Standard classification for lasers

Newsgroups: sci.electronics
Subject: CDRH Laser regulations
Date: 28 Feb 94 10:33:39 CST
Organization: University of Kansas Academic Computing Services

As posted by the Center for Devices and Radiological Health (CDRH) regulation 21 CFR 1040.10 and 21 CFR 1040.11, the standard classification for lasers are as follows:

Class I laser product

No known biological hazard. The light is shielded from any possible viewing by a person and the laser system is interlocked to prevent the laser from being on when exposed. (large laser printers such as the DEC LPS-40 has a 10mW HeNe driving it which is a Class IIIb laser, but the printer is interlocked so as to prevent any contact with the exposed laser beam, hence the device produces no known biological hazard, even though the actual laser is Class IIIb. This would also apply to CD players and small laser printers, as they are Class I devices).

Class II laser products

Power up to 1 milliwatt. These lasers are not considered a optically dangerous device as the eye reflex will prevent any occular damage. (I.E. when the eye is hit with a bright light, the eye lid will automatically blink or the person will turn thier head so as to remove the bright light. This is called the reflex action or time. Class II lasers won't cause eye damage in this time period. Still, one wouldn't want to look at it for an extended period of time.) Caution labels (yellow) should be placed on the laser equipment. No known skin exposure hazard exist and no fire hazard exist.

Class IIIa laser products

Power output between 1 milliwatt and 5 milliwatt. These lasers can produce spot blindness under the right conditions and other possible eye injuries. Products that have a Class IIIa laser should have a laser emission indicator to tell when the laser is in operation. They should also have a Danger label and output aperature label attatched to the laser and/or equipment. A key operated power switch SHOULD be used to prevent unauthorized use. No known skin hazard of fire hazard exist.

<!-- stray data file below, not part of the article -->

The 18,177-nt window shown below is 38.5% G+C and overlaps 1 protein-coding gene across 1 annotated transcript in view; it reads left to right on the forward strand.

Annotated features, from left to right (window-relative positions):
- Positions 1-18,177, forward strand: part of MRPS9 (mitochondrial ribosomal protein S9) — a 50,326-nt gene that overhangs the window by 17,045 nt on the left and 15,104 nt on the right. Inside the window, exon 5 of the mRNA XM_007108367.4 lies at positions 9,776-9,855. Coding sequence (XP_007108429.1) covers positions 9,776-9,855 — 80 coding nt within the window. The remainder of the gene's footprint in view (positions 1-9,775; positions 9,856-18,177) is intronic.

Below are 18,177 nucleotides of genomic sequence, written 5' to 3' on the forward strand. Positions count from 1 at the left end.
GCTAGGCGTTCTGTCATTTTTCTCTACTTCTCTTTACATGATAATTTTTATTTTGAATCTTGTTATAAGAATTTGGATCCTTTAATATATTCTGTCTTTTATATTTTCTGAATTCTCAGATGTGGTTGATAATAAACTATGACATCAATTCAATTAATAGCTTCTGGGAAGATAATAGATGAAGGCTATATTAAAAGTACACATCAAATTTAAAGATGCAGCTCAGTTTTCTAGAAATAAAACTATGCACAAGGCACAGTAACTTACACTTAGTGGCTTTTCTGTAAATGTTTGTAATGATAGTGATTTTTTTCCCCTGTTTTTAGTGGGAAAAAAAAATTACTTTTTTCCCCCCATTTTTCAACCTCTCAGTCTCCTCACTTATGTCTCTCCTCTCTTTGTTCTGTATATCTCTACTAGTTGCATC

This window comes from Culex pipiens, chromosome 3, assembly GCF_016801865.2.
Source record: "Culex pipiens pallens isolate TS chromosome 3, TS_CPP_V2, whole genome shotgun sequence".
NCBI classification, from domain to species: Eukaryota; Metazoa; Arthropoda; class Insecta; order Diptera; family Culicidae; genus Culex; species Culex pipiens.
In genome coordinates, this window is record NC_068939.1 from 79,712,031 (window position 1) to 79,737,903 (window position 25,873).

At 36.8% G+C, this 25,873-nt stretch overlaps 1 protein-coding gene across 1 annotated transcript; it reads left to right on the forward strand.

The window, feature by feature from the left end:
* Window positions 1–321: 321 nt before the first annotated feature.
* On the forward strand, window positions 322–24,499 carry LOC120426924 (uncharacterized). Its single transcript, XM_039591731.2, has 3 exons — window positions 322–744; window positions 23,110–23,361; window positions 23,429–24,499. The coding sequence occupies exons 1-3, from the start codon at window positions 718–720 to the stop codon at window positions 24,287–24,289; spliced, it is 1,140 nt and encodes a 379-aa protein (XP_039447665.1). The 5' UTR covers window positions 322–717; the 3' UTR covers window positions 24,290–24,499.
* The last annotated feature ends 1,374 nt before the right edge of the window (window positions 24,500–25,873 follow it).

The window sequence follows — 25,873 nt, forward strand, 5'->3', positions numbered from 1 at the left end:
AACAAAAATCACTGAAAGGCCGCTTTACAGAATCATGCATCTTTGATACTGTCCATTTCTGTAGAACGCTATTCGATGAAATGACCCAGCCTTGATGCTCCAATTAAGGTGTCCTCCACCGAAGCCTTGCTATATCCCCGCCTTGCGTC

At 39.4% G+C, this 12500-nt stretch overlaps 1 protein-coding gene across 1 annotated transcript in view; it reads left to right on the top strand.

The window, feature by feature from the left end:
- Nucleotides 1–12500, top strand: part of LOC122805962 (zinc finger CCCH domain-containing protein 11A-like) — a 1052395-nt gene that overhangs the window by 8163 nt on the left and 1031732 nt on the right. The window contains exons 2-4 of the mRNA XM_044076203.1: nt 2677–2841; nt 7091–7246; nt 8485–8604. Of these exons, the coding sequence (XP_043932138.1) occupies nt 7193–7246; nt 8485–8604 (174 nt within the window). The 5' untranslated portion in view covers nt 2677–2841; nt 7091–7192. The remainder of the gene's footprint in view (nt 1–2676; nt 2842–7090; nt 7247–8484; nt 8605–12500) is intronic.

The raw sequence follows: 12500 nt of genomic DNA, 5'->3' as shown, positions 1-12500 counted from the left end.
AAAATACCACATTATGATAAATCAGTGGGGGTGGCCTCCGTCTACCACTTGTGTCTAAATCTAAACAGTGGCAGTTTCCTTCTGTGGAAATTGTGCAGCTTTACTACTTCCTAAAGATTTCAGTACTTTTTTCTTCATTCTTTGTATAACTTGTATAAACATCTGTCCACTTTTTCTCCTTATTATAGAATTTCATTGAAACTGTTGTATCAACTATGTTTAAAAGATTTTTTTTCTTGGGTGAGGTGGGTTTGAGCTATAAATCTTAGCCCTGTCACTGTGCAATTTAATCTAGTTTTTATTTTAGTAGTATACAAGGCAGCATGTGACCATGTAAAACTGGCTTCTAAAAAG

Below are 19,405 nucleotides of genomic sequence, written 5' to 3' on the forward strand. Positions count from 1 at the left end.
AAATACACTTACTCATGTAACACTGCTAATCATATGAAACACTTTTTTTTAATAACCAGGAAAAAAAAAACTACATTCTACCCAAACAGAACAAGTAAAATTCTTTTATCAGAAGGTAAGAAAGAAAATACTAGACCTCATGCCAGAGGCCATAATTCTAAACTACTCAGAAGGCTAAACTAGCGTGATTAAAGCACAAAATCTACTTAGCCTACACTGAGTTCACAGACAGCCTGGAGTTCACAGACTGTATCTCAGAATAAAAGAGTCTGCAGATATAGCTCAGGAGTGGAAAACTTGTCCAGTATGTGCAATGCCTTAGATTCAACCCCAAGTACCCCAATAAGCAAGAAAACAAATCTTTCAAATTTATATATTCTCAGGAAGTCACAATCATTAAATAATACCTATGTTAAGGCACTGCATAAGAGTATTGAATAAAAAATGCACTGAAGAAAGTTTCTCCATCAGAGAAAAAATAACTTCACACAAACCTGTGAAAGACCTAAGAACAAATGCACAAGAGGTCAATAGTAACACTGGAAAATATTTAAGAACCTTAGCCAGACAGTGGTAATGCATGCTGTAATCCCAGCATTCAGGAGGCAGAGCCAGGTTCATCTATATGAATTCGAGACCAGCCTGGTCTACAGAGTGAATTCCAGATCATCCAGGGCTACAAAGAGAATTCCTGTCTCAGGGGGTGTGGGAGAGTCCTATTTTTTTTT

Class IIIb laser products

Power output from 5 milliwatts to 500 milliwatts. These lasers are considered a definate eye hazard, particularly at the higher power levels, which WILL cause eye damage. These lasers MUST have a key switch to prevent unathorized use, a laser emission indicator, a 3 to 5 second time delay after power is applied to allow the operator to move away from the beam path and a mechanical shutter to turn the beam off during use. Skin may be burned at the higher levels of power output as well as the flash point of some materials which could catch fire. (I have seen 250mW argons set a piece of red paper on fire in less than 2 seconds exposure time !) A red DANGER label and aperature label MUST be affixed to the laser.

Class IV laser products

Power output >500 milliwatts. These CAN and WILL cause eye damage. The Class IV range CAN and WILL cause materials to burn on contact as well as skin and clothing to burn. These laser systems MUST have:

A key lockout switch to prevent unauthorized use Inter-locks to prevent the system from being used with the protective covers off Emission indicators to show that the laser is in use Mechanical shutters to block the beam Red DANGER labels and aperature labels affixed to the laser

The reflected beam should be considered as dangerous as the primary beam. (again, I have seen a 1,000 watt CO2 laser blast a hole through a piece of steel, so imagine what it would do to your eye !)

Registration of laser systems

Any laser system that has a power output of greater than 5 milliwatts MUST be registered with the FDA and Center for Devices and Radiological Health if it has an exposed beam, such as for entertainment (I.E. Laser light shows) or for medical use (such as surgery) where someone other than the operator may come in contact with it. (this is called a 'varience' and I have filled them out and submitted them and they ARE a royal pain in the backside !)